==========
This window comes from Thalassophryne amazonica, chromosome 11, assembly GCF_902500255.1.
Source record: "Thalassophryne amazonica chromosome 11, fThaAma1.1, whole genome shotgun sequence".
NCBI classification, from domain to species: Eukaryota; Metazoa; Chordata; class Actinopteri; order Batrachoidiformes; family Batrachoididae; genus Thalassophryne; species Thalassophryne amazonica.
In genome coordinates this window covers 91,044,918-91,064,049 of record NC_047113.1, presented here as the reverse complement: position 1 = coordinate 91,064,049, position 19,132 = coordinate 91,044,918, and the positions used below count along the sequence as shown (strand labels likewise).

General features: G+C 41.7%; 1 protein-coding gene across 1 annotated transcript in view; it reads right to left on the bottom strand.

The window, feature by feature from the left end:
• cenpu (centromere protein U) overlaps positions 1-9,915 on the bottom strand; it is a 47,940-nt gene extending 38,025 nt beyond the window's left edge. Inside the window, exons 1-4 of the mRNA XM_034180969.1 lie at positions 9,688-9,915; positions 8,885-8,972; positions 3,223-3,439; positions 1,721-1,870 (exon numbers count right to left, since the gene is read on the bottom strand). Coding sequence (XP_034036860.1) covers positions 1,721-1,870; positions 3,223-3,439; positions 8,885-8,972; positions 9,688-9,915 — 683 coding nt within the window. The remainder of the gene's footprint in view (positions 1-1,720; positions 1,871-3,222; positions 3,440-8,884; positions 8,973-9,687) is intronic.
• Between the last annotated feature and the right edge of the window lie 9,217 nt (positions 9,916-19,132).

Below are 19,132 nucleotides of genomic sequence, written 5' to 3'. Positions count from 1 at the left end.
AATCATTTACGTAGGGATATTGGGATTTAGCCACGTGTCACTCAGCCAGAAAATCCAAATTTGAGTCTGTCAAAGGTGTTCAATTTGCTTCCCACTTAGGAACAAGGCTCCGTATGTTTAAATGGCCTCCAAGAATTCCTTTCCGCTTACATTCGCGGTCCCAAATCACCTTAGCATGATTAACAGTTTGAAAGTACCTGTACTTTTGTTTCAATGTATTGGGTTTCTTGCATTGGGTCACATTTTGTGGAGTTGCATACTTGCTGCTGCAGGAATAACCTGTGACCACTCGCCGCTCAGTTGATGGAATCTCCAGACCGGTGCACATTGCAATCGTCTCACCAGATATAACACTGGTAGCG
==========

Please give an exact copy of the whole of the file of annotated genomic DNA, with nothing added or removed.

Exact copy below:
This window comes from Thalassophryne amazonica, chromosome 11, assembly GCF_902500255.1.
Source record: "Thalassophryne amazonica chromosome 11, fThaAma1.1, whole genome shotgun sequence".
NCBI classification, from domain to species: Eukaryota; Metazoa; Chordata; class Actinopteri; order Batrachoidiformes; family Batrachoididae; genus Thalassophryne; species Thalassophryne amazonica.
In genome coordinates this window covers 91,044,918-91,064,049 of record NC_047113.1, presented here as the reverse complement: position 1 = coordinate 91,064,049, position 19,132 = coordinate 91,044,918, and the positions used below count along the sequence as shown (strand labels likewise).

General features: G+C 41.7%; 1 protein-coding gene across 1 annotated transcript in view; it reads right to left on the bottom strand.

The window, feature by feature from the left end:
• cenpu (centromere protein U) overlaps positions 1-9,915 on the bottom strand; it is a 47,940-nt gene extending 38,025 nt beyond the window's left edge. Inside the window, exons 1-4 of the mRNA XM_034180969.1 lie at positions 9,688-9,915; positions 8,885-8,972; positions 3,223-3,439; positions 1,721-1,870 (exon numbers count right to left, since the gene is read on the bottom strand). Coding sequence (XP_034036860.1) covers positions 1,721-1,870; positions 3,223-3,439; positions 8,885-8,972; positions 9,688-9,915 — 683 coding nt within the window. The remainder of the gene's footprint in view (positions 1-1,720; positions 1,871-3,222; positions 3,440-8,884; positions 8,973-9,687) is intronic.
• Between the last annotated feature and the right edge of the window lie 9,217 nt (positions 9,916-19,132).

Below are 19,132 nucleotides of genomic sequence, written 5' to 3'. Positions count from 1 at the left end.
AATCATTTACGTAGGGATATTGGGATTTAGCCACGTGTCACTCAGCCAGAAAATCCAAATTTGAGTCTGTCAAAGGTGTTCAATTTGCTTCCCACTTAGGAACAAGGCTCCGTATGTTTAAATGGCCTCCAAGAATTCCTTTCCGCTTACATTCGCGGTCCCAAATCACCTTAGCATGATTAACAGTTTGAAAGTACCTGTACTTTTGTTTCAATGTATTGGGTTTCTTGCATTGGGTCACATTTTGTGGAGTTGCATACTTGCTGCTGCAGGAATAACCTGTGACCACTCGCCGCTCAGTTGATGGAATCTCCAGACCGGTGCACATTGCAATCGTCTCACCAGATATAACACTGGTAGCG